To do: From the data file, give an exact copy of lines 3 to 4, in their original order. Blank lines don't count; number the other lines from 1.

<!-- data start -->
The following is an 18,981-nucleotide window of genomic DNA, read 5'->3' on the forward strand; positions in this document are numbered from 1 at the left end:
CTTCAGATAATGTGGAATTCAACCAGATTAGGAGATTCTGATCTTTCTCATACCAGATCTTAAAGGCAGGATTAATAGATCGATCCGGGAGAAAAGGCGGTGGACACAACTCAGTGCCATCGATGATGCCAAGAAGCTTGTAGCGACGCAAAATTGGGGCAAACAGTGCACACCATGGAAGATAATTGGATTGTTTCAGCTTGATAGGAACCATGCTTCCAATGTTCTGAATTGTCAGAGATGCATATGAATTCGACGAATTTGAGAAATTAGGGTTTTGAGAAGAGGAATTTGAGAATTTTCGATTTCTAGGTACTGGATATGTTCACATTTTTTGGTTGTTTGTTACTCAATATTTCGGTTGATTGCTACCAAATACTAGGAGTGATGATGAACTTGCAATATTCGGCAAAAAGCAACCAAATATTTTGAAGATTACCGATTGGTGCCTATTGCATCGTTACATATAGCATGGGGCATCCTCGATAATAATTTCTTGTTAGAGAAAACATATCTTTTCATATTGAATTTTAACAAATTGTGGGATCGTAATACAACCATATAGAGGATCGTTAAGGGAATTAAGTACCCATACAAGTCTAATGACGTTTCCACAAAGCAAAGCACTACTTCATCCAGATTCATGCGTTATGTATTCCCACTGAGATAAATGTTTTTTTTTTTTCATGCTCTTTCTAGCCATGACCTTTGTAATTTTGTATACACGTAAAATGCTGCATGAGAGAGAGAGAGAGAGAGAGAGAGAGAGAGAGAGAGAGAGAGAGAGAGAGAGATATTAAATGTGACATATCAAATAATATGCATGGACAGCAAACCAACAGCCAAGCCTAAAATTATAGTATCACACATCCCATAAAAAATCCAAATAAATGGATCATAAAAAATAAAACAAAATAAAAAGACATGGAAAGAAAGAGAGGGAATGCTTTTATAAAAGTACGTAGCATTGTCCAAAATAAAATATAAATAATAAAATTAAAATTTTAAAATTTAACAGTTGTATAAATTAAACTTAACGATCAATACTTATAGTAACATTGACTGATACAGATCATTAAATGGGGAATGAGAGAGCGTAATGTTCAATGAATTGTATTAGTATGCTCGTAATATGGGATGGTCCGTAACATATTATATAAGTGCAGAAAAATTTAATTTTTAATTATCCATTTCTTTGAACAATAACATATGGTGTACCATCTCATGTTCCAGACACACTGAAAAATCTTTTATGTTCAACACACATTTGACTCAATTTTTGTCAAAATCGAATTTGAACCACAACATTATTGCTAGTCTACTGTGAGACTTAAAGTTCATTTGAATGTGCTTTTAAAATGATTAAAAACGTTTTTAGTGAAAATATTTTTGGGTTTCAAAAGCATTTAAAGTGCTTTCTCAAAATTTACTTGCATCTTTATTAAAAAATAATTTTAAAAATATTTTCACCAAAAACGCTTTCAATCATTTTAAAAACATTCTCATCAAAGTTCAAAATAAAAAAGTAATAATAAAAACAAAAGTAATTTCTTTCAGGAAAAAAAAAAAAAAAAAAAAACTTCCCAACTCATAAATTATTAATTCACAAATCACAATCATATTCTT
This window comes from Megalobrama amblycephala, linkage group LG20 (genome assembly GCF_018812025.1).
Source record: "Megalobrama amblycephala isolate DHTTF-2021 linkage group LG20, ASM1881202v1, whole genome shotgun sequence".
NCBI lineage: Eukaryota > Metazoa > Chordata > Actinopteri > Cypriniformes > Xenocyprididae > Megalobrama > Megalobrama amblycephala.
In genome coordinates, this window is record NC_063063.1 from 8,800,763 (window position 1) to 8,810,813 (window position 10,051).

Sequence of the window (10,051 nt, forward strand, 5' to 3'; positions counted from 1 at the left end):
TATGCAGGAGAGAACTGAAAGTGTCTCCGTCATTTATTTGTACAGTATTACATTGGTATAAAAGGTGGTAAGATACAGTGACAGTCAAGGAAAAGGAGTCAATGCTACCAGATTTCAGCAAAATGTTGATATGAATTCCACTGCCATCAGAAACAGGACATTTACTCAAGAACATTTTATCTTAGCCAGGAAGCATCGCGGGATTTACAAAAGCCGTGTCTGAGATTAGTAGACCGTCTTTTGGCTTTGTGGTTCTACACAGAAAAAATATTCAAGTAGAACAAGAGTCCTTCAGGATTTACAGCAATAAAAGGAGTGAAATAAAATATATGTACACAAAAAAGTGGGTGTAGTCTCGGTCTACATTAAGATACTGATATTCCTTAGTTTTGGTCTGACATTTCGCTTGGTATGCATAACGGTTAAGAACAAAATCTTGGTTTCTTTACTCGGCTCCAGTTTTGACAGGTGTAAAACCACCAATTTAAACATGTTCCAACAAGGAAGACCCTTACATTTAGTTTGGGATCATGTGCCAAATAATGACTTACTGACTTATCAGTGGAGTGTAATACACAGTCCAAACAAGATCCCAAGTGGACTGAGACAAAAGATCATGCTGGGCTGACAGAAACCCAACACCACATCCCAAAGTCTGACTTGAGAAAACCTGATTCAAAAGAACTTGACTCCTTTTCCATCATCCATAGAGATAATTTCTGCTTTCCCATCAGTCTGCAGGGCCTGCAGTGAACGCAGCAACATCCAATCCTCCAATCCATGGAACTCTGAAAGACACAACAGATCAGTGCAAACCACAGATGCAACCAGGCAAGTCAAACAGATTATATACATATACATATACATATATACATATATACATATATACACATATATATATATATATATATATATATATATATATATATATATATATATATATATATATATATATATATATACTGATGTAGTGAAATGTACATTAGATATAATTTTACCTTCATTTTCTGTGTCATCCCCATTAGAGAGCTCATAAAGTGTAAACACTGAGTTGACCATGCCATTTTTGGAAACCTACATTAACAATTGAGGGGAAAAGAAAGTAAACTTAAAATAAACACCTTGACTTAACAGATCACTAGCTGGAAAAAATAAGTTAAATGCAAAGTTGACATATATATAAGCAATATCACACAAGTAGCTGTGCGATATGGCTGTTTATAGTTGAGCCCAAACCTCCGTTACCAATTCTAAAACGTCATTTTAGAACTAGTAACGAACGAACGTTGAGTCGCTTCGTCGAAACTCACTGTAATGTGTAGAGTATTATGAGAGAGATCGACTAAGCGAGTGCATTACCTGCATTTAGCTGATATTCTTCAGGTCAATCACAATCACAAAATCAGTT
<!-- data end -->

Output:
This window comes from Megalobrama amblycephala, linkage group LG20 (genome assembly GCF_018812025.1).
Source record: "Megalobrama amblycephala isolate DHTTF-2021 linkage group LG20, ASM1881202v1, whole genome shotgun sequence".